Technical Analysis of Stock Trends, The Wyckoff Wave – Week in Review September 9,, 2016
This past week, the Wyckoff Wave attempted to rally on a noticeable lack of demand. The rally was from point I to point J. Notice that point J was lower than the previous high at point H. In addition, the low at point I was lower than point G. This drifting sideways movement, with a downside bias, was a result of little demand coming into the market. This made the Wyckoff Wave extremely vulnerable to a good dose of supply.
That happened on Friday. The Wyckoff Wave reacted sharply on wide spread and high volume. It is now ready to test the earlier lows at points D and Z.
This confirmed the reaction back into the trading range scenario. Friday’s market action also changed the short-term trend from neutral to down. A new short-term trend channel has been drawn on the attached vertical line charts.
In addition, the resistance line forming the top of the trading range, that began in August 2015, has been adjusted to include the high at point E.
Finally, two tentative support lines have been drawn from points D and Z. As the Wyckoff Wave is expected to test at least one of these support areas, it will be especially important to watch the price spread and volume during the coming week.
To attempt to determine the Wyckoff Wave’s future direction and how this extended trading range will end, it is helpful to look at a longer-term view of the market.
First, let’s explore the phases that make up this long trading range. At this point, there is a phase from Friday’s market action over to point Z. A second phase extends from point Z back to point G. The third phase is from point G to point U. The fourth phase is from point U to point Q.
While the second, third and fourth phases are established, future market action will confirm or extend phase number one.
These phases and their support points are important in determining the future trend of the market. While the short-term trend is down, the market action since the sideways movement in the area around point E has been relatively dull. With the exception of Friday’s market action, neither demand or supply has been present in a strong or sustained manner.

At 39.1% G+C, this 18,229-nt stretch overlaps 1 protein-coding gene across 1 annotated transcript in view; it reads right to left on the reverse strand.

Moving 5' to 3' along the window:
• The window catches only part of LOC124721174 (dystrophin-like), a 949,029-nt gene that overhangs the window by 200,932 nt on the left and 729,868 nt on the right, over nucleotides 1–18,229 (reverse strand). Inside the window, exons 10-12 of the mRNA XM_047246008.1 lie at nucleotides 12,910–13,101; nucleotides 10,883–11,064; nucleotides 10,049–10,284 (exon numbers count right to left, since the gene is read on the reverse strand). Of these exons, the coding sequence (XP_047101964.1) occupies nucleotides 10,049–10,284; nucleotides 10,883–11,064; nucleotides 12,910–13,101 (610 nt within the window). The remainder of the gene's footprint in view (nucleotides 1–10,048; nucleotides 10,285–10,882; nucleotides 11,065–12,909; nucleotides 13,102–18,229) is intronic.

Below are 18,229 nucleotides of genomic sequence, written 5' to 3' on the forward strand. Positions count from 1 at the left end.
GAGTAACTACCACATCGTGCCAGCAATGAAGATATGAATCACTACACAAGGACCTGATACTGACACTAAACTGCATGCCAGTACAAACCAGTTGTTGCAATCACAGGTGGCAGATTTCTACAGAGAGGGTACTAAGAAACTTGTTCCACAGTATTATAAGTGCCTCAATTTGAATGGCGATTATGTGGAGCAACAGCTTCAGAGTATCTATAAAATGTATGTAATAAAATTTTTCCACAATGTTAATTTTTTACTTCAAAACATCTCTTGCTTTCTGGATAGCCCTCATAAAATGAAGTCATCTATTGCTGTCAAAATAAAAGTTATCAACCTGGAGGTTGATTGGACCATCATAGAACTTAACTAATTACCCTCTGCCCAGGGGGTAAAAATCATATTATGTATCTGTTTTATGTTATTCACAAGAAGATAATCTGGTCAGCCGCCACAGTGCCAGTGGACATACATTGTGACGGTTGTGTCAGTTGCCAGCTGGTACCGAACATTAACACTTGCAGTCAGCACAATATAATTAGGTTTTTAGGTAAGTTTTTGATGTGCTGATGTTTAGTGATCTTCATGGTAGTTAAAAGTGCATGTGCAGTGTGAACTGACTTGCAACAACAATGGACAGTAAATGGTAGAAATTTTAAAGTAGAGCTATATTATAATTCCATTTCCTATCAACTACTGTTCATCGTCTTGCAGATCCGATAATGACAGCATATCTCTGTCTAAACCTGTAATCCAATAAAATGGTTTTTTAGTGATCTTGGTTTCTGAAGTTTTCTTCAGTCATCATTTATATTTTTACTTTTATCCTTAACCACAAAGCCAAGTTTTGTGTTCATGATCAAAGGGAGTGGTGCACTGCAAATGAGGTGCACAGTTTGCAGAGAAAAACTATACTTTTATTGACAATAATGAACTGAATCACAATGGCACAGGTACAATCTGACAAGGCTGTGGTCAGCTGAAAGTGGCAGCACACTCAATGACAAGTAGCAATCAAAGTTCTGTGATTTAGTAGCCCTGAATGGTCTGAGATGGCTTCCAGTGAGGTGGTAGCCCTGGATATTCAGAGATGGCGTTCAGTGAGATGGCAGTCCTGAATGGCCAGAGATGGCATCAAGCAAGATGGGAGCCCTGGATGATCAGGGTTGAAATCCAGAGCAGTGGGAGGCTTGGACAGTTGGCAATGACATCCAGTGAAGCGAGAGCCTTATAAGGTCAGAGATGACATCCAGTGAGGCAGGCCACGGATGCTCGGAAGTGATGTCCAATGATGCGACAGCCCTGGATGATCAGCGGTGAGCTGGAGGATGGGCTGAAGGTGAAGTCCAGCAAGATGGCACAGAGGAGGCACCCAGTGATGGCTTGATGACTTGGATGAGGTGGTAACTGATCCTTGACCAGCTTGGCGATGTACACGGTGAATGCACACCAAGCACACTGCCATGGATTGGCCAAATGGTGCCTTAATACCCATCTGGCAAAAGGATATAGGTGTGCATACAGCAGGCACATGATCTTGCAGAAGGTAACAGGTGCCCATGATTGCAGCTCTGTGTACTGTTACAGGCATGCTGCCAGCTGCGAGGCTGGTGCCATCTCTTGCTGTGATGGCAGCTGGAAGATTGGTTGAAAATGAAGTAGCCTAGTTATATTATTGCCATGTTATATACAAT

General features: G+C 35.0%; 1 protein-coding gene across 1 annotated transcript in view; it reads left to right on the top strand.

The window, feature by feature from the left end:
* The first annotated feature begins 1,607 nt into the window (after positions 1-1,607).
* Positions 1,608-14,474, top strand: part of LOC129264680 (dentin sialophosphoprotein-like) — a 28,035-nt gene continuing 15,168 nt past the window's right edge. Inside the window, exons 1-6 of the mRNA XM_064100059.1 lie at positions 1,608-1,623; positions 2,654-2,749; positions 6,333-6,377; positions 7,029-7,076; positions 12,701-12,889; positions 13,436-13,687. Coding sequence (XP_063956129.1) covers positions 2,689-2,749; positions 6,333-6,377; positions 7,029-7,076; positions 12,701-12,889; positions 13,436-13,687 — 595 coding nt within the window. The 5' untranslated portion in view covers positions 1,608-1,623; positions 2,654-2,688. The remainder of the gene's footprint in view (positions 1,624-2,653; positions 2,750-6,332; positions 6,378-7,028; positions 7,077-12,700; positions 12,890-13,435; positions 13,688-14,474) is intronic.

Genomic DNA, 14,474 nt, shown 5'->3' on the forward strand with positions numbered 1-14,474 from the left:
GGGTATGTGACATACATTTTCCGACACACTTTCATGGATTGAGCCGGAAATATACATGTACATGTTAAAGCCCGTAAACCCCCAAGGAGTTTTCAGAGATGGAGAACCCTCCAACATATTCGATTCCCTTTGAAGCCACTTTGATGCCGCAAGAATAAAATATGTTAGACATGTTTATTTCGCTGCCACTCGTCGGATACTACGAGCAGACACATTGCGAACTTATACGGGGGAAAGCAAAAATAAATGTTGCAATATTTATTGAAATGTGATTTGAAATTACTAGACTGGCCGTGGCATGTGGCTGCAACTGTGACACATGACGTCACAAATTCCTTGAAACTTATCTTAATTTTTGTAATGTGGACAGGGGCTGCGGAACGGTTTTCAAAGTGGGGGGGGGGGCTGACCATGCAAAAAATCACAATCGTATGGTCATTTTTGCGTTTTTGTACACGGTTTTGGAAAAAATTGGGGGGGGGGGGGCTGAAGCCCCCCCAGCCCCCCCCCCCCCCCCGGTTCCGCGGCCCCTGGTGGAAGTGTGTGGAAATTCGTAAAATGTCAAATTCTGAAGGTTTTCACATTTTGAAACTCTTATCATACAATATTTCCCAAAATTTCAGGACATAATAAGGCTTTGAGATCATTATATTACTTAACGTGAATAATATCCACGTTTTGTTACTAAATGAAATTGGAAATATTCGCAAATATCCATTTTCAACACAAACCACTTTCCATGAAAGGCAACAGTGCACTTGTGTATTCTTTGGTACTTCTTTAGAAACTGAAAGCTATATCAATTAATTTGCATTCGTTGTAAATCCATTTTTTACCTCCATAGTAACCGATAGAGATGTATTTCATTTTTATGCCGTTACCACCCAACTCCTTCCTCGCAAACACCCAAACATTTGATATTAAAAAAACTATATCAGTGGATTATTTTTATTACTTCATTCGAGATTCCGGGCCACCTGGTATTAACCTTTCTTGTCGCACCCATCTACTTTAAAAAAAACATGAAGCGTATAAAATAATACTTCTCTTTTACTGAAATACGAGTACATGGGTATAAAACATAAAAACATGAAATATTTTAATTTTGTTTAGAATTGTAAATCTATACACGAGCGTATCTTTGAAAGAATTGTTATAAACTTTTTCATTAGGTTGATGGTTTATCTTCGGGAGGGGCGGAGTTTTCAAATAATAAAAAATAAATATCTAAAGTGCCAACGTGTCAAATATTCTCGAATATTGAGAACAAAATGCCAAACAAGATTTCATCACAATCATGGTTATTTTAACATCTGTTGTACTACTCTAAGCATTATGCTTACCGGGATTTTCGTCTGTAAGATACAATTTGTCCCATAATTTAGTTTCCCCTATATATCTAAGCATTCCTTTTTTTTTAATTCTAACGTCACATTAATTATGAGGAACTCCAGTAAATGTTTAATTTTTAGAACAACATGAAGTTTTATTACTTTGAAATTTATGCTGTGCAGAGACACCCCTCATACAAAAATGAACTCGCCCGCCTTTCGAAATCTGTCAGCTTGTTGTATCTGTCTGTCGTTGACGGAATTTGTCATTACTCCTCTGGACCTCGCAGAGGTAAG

After the August, 2015 Selling Climax, the Wyckoff Wave has held above that low. For the most part, it is also put in higher tops and higher bottoms. In addition, with the exception of the move from point M to point V, market action is the relatively dull. These are all signs of accumulation and unless there is a change in character, ending action and an intermediate term move to the upside has the highest probability of success.
That’s why it’s important to pay attention to these support areas. The Wyckoff Wave does not have to react all the way down to the area around point M to go through ending action. It can Spring the areas of support that make up the phases described above.
That means, the Wyckoff Wave could react through points D and Z. If strong demand comes into the market and the Spring is successfully tested, we could have the beginning of a new intermediate term trend to the upside. The first objective would be the count taken from the Spring and it’s Secondary Test over to point Z. A second count could be taken from the Last Point of Support. If those counts are achieved, the remaining phases of the trading range can come into play when determining final upside objectives..
There is also a possibility that the Wyckoff Wave could react through these support areas and continue towards the bottom of the trading range. If that happens, the next important support area is at points M and G.
For this to happen, the Wyckoff Wave would need to react strongly through the support at points D and Z. This would be on a follow-through to Friday’s supply and be on wide spread and high volume.
As the Wyckoff Wave’s Technometer is already in an oversold condition and, it will be difficult to duplicate Friday’s wide price spread and high volume, this scenario has a lower probability of success.
The Wyckoff Wave could also simply rally off the support and continue this trading range phase.
Finally, if the Wyckoff Wave reacts below the support at points D and Z and demand is not come into the market, the Wyckoff Wave could simply be putting in a new a new and lower support point in the developing phase of the trading range.
It is extremely important to remember that just because an index or stock moves below a support area, it is not a Spring unless strong demand comes into the market resulting in a direction reversal and noticeable move to the upside.
While these are the possible scenarios, the Wyckoff Wave will give us the answer. Our job is to identify the market action, decide which scenario is being played out and, based on our investment objectives take it vantage of some, possibly exciting, market moves.